A new report depicts an ominous picture of the health of Barnegat Bay.
The Barnegat Bay Partnership released its five-year “State of the Bay Report” Wednesday.
The report documents the current environmental conditions of the Barnegat Bay and its watershed and compares to the previously documented conditions in the 2005 and 2011 versions.
The report uses 17 indicators to assess the physical, chemical, and biotic conditions of Barnegat Bay using recent and ongoing research by academic, government, and private-sector scientists and engineers.
It finds that population growth continues to drive the conversion of open space into urban land. That reduces native habitats and the watershed’s ability to recharge groundwater and filter nutrients.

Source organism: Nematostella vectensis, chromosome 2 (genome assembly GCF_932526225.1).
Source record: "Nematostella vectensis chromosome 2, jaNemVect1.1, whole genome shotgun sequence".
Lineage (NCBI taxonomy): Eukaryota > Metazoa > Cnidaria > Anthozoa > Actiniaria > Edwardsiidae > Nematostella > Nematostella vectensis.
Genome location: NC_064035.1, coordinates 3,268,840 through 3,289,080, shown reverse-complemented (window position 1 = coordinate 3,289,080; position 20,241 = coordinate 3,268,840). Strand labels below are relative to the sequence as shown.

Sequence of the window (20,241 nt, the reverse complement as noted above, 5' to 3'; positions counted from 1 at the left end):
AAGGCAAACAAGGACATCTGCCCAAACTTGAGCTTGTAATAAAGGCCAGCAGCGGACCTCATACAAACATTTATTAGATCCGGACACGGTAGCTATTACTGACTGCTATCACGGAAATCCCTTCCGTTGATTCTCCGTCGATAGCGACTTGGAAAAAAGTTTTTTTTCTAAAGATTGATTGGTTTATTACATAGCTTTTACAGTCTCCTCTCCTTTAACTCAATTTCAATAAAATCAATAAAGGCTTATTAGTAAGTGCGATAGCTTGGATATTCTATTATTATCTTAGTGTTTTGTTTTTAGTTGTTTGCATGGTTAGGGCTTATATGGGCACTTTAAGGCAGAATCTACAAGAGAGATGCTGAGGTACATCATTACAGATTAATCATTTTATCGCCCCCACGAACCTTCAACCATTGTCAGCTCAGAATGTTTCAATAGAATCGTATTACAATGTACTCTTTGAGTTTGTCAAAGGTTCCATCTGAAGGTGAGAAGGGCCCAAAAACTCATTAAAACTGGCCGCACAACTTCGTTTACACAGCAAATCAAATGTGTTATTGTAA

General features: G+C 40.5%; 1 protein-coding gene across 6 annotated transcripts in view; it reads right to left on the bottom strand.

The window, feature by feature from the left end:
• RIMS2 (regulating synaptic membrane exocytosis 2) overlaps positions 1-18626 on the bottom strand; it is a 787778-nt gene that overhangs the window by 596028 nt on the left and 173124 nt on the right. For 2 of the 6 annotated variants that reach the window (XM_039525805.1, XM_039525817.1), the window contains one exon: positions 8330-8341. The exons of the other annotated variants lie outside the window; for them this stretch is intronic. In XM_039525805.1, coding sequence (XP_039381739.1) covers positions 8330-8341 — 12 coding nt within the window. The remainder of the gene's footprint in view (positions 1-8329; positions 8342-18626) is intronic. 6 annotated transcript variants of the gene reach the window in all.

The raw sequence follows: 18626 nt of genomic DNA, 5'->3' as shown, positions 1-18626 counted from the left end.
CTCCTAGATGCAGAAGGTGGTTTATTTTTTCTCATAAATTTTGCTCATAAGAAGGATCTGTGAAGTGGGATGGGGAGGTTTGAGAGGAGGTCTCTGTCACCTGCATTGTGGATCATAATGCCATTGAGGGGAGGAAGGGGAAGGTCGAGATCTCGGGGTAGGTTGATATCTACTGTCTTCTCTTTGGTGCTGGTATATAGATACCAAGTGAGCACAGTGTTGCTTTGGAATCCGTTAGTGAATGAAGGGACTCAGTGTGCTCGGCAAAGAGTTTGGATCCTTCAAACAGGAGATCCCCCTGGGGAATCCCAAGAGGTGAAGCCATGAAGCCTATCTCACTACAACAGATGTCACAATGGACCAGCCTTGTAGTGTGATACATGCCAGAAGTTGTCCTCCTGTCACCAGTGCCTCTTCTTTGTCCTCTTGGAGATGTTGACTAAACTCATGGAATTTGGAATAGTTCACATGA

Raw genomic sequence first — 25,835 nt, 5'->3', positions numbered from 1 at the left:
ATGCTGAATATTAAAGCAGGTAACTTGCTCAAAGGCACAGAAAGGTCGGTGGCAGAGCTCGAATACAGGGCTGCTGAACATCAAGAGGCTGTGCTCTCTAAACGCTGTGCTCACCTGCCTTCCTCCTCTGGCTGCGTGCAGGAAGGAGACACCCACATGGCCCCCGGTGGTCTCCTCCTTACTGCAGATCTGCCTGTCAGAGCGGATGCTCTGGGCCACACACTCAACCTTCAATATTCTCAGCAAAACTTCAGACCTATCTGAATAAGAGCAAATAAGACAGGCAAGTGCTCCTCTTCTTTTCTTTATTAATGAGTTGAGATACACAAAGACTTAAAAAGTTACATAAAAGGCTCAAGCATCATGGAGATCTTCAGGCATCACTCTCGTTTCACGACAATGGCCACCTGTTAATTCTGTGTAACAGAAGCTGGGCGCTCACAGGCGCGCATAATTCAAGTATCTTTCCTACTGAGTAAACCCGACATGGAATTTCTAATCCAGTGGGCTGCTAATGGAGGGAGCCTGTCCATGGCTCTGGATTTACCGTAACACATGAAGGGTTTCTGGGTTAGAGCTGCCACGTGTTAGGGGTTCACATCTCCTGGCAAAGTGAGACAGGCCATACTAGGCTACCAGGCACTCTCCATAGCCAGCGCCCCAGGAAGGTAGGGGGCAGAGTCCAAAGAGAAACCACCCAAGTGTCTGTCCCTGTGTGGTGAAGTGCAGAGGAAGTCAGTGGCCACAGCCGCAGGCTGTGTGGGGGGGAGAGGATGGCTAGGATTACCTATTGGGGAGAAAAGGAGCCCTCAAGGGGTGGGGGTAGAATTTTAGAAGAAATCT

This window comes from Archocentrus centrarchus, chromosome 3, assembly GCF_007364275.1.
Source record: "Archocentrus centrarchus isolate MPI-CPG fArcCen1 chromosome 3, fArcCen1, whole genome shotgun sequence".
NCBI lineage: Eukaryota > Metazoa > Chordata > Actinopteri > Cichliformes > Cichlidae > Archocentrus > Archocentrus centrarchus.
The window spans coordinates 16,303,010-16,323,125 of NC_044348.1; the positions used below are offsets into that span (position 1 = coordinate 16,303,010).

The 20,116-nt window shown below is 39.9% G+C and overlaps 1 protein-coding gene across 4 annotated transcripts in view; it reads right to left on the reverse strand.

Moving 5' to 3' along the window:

The report also says water quality is being degraded by fertilizer runoff from residents’ property and other development. The fertilizer gets washed into freshwater creeks that feed the bay, and almost half of the streams tested didn’t meet water quality standards for aquatic life.
“A recent study estimating nutrient input to the bay for the time period of 1989-2011 indicated an increase in the amount of nitrogen being delivered to the bay. This excess nitrogen contributes to eutrophication, a process which can result in an increase in nuisance algal blooms, low dissolved oxygen, and other adverse effects that stress the biota of the bay,” the report states.
But the report does cite good news for swimmers.
“On a bright note, the number of bathing beach closures due to pathogens continues to decrease as innovative projects address bacteria and other contaminants in stormwater,” according to the report.
Experts say the lessons they’re learning about the decline in water quality could help find solutions to problems facing other coastal areas.
The Associated Press contributed to this report.